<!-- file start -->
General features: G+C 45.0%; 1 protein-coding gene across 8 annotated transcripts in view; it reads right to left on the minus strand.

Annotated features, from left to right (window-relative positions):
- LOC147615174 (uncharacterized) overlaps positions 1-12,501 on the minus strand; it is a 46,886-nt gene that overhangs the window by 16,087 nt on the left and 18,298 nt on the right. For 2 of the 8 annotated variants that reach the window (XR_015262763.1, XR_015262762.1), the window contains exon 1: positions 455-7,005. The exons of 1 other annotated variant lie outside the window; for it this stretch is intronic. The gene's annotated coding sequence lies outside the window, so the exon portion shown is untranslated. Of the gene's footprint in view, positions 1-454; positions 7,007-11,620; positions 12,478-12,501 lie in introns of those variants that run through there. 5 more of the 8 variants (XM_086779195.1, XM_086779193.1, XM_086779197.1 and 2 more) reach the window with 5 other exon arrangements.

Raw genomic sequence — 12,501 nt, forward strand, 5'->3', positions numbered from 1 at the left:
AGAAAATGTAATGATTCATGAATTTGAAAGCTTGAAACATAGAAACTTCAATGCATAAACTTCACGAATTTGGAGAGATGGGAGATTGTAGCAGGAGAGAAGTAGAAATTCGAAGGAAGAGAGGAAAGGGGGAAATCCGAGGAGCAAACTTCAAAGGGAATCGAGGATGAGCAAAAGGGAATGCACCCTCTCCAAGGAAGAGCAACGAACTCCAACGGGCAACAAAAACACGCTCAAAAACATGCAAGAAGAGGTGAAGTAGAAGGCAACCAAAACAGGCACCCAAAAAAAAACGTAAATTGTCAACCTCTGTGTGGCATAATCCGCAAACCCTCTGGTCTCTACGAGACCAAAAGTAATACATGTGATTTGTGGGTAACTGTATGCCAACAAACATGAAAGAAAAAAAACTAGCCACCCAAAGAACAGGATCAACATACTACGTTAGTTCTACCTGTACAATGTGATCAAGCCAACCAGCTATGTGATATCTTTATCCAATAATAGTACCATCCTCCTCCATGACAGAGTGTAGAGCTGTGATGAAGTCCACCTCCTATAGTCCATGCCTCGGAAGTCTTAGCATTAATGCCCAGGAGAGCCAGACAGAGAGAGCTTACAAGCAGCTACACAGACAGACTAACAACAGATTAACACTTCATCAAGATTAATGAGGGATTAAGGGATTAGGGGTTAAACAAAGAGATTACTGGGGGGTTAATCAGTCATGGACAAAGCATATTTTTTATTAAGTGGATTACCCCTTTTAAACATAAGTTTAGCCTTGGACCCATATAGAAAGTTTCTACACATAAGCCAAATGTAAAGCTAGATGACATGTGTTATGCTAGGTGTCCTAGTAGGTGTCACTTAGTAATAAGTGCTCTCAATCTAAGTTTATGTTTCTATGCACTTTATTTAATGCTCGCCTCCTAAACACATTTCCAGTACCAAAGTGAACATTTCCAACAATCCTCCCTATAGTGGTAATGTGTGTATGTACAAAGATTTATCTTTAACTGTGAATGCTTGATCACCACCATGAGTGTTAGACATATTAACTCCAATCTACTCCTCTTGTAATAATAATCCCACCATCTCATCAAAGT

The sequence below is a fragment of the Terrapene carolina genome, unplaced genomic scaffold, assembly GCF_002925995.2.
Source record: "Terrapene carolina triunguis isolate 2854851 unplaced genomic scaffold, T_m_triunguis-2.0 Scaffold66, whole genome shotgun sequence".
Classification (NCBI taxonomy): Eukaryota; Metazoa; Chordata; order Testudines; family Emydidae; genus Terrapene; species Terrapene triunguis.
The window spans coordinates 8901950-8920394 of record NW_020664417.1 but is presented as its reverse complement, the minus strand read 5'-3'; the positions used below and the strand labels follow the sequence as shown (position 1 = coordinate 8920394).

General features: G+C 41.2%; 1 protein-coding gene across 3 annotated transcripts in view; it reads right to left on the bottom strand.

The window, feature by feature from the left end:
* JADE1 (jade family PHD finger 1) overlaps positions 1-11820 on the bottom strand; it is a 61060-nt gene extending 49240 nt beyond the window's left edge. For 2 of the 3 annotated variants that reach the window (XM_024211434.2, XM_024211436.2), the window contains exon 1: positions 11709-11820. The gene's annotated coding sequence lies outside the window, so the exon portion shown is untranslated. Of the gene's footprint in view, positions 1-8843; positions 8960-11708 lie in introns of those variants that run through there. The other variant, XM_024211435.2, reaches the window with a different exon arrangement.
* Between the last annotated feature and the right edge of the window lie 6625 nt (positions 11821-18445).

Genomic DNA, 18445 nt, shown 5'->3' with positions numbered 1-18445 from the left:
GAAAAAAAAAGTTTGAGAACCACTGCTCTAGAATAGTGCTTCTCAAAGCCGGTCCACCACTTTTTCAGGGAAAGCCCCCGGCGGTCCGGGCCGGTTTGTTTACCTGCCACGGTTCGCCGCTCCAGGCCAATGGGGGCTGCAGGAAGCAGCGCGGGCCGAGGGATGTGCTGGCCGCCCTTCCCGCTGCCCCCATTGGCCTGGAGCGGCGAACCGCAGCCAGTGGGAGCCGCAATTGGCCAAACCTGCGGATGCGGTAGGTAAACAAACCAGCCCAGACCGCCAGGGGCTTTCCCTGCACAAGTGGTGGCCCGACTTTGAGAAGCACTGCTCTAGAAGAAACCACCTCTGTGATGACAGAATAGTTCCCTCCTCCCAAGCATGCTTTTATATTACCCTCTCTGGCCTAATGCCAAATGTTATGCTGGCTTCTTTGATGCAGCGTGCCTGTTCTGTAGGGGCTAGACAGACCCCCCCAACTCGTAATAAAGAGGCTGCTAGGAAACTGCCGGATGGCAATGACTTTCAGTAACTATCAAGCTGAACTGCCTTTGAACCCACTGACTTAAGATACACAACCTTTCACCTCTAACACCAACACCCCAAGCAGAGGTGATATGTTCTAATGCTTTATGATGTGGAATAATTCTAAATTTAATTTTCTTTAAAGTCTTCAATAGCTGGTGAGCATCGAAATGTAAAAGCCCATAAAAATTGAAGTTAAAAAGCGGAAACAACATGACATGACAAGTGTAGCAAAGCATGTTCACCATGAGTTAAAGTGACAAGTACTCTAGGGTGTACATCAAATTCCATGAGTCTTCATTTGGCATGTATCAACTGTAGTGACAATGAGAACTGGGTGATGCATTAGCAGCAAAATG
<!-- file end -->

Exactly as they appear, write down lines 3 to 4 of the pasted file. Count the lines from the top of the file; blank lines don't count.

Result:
- LOC147615174 (uncharacterized) overlaps positions 1-12,501 on the minus strand; it is a 46,886-nt gene that overhangs the window by 16,087 nt on the left and 18,298 nt on the right. For 2 of the 8 annotated variants that reach the window (XR_015262763.1, XR_015262762.1), the window contains exon 1: positions 455-7,005. The exons of 1 other annotated variant lie outside the window; for it this stretch is intronic. The gene's annotated coding sequence lies outside the window, so the exon portion shown is untranslated. Of the gene's footprint in view, positions 1-454; positions 7,007-11,620; positions 12,478-12,501 lie in introns of those variants that run through there. 5 more of the 8 variants (XM_086779195.1, XM_086779193.1, XM_086779197.1 and 2 more) reach the window with 5 other exon arrangements.

Raw genomic sequence — 12,501 nt, forward strand, 5'->3', positions numbered from 1 at the left: